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Picture of Easy to Build WIFI 2.4GHz Yagi Antenna

This antenna will extend the range of your WiFi or 2.4GHz devices (like surveillance cameras) into many miles and kilometers. A yagi antenna is basically a telescope for radio waves. I tired the pringle can antenna and the Yagi beats it hands down in performance.
 
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Step 1: What You Need

Picture of What You Need
nibbler.gif

This is an absolutely easy project.

You need an ink jet printer/ Computer
Popsicle sticks
White glue
Crazy glue
Big paper clips (you could use any stiff solid metal wire instead)
USB WIFI, preferably with an antenna extension OR a 2.4 GHz device
soldering iron and lead
Sanding papers
Scissors
Pliers or preferably a nibbler (see photo below, available at radio shack)
a metric ruler with millimeters or a metric caliper.

Step 2: Building Overview

Picture of Building Overview
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The building steps are simple:

1. Print out the scaled Yagi antenna template* (download from next step).
2. Trim paper clips to size and glue them to the template.
3. Use Popsicle sticks to build the antenna's backbone and hold it together.
4. Connect the USB device to the antenna.

*I used a Yagi modeler java applet to generate the diagram. This modeler applet is found on many websites (google "yagi modeler") and its owner is W9CF.

The modeler gives a diagram and the elements' lengths and position. I carefully scaled the diagram and turned it into a template in order to make the building process easy.

You can visit AB9IL awesome website  to get more details on using the modeler for this 15 element Yagi and other fine antenna projects, such as a 20 element WIFI Yagi .
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Saarducci1 year ago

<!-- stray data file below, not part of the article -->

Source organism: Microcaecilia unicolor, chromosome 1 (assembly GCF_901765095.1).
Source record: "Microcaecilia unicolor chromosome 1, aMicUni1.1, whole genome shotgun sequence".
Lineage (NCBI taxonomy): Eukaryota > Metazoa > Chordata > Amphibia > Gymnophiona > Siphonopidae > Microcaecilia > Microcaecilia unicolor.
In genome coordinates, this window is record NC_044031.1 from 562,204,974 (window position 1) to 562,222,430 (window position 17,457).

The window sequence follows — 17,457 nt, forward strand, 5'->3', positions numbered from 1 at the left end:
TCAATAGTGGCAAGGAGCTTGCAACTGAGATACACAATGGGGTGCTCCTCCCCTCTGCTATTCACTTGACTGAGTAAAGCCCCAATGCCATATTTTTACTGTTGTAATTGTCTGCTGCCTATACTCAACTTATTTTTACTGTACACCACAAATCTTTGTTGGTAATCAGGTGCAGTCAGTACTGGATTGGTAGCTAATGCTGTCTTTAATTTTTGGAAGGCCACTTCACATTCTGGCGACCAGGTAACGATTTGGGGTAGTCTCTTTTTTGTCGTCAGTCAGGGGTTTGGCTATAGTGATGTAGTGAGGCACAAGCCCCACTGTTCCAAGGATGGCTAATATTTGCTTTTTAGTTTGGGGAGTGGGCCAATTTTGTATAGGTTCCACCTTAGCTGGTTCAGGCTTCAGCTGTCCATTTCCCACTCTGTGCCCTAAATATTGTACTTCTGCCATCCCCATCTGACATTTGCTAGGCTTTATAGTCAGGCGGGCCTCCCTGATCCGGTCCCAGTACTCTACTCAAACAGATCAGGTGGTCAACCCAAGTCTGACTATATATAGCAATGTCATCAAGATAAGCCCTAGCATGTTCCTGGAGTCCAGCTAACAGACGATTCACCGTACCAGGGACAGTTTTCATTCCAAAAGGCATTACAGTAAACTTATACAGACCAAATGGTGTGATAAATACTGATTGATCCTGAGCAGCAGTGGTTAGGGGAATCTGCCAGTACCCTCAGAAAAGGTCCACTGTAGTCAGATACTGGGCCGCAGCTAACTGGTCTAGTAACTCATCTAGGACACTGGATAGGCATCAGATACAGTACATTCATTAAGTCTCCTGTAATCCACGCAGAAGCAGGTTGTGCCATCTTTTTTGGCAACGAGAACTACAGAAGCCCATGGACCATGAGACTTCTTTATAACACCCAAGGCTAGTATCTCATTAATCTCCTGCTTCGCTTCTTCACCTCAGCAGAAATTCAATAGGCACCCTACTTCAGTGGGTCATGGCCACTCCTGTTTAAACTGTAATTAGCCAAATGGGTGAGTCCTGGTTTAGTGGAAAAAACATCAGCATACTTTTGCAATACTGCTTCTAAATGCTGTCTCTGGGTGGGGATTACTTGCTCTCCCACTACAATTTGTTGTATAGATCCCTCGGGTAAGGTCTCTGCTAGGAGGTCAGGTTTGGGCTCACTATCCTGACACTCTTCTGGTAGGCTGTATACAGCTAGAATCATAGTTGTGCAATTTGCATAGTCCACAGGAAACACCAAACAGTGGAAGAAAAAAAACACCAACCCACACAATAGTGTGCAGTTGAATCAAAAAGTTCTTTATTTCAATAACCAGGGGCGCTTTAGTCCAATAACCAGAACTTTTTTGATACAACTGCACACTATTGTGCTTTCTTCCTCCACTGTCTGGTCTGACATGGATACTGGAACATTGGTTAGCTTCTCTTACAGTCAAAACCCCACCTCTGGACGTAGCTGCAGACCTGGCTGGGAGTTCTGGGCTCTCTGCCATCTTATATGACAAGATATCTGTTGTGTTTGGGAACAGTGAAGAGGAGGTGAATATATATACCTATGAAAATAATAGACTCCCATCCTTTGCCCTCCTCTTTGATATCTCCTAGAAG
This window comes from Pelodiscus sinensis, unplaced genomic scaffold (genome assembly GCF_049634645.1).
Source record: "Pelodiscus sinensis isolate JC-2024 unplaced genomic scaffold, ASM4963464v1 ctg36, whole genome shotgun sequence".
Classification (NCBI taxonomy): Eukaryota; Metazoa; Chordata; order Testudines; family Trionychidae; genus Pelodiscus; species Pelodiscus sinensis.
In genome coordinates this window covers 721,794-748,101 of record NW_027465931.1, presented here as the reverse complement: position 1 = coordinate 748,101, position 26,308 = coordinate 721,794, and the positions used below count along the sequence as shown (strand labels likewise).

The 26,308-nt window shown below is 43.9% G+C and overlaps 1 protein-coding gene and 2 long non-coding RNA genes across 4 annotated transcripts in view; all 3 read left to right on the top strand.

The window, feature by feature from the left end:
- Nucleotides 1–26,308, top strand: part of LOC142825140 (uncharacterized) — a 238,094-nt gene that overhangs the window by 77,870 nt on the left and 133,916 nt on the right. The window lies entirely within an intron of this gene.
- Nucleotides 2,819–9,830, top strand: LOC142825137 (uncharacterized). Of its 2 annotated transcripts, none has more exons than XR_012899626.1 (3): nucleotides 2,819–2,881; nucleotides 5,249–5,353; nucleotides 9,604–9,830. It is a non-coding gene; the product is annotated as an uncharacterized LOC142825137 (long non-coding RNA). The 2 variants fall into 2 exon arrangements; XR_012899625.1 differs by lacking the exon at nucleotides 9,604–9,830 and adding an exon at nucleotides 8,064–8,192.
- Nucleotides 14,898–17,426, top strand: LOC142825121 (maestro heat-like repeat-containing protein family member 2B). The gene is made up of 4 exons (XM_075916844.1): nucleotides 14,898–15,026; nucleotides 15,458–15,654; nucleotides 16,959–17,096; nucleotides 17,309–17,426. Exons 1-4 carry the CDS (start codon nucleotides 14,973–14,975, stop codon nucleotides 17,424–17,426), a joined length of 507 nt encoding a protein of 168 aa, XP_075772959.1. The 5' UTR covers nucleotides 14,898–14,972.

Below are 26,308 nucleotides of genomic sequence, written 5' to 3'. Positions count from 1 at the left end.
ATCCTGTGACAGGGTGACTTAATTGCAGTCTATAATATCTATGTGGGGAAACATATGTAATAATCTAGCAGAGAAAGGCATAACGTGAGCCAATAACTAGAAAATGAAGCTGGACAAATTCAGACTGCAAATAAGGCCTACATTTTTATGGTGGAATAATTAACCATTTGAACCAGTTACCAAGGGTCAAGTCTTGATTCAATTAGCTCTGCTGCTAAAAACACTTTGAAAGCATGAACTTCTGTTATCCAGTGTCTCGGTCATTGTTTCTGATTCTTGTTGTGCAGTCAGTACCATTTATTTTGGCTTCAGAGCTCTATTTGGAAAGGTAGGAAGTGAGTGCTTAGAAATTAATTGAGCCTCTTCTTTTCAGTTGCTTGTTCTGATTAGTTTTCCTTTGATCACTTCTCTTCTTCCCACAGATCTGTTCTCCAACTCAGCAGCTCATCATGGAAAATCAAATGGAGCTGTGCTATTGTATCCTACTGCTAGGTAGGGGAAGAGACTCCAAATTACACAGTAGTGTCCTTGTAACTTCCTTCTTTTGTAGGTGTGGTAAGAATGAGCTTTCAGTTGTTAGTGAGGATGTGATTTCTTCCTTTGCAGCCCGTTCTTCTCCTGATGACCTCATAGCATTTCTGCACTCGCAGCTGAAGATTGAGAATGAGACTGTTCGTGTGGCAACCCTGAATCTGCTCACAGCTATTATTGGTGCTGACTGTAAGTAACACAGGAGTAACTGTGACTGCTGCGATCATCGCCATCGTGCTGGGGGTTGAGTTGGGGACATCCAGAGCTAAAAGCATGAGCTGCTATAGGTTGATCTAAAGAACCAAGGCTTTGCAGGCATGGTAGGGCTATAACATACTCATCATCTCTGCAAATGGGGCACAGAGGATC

Okay well I read through the entire post and I saw many things that made a lot of sense, also saw a lot of unnecessary flaming, but I do have a few comments to make. Right off the bat the one individual that asked about having his modem in the basement with a rotating antenna on the roof needs a reality check. Overlooked in the connecting the USB dongle to the antenna was the transmission line length, for these frequencies it should be as short as possible and a multiple of 1/2 wavelength I'd suggest as close to 2.41 inches as one could manage (use a small diameter 50 ohm coax). Take the dongle apart and connect a USB extension cable to it and mount it directly on the antenna assembly. Paper clips vs copper, at this frequency it's not going to make much difference, however the specific model was generated using 14awg copper. Someone said glue it all to cardboard then cover it with more cardboard actually a strong and stable design, original author said build around popsicle sticks(wooden), both are subject to absorbing moisture from the air and either can have a poor dielectric constant, I would suggest some kind of plastic (they make popsicles with plastic sticks). The lengths of the elements, the spacing between them, and keeping them all in the same plane and parallel to each other is the most important consideration. The driven element, #2 in this design: that one I would make from 14awg copper, I'd make a simple dipole rather than a folded dipole, I would take two pieces of wire make 90 degree bends in them cut the bent part to about 1/8 inch and attach my transmission line. Take a piece of heat shrink cut two notches in it about 1/4 inch apart and insert the wires into it and shrink it, maybe reinforce the space in the center (break a tooth from my comb and stick it in the middle before heating the shrink?) cut it down to the correct overall length and insert it last. If you use the folded dipole make sure the folded part is perpendicular to the plane of the rest of the antenna and use 300 ohm twin lead to connect to the dongle, but your SWR will probably be much higher, reducing your effective gain and possibly resulting in early failure of the dongle. Horizontal vs vertical, after you have your antenna connected and have connected to some network you can try rotating it about its horizontal axis to see if you can get a better aspect on the other antenna (more bars). All in all though good job to Biotele, it's cheap, it's easy, and if done right will provide excellent results. I did not build this antenna, but I built 2 antennae very similar before reading this post, My son and I live almost 2 miles apart and either of us can stream 1080p movies from the other's house during a thunderstorm.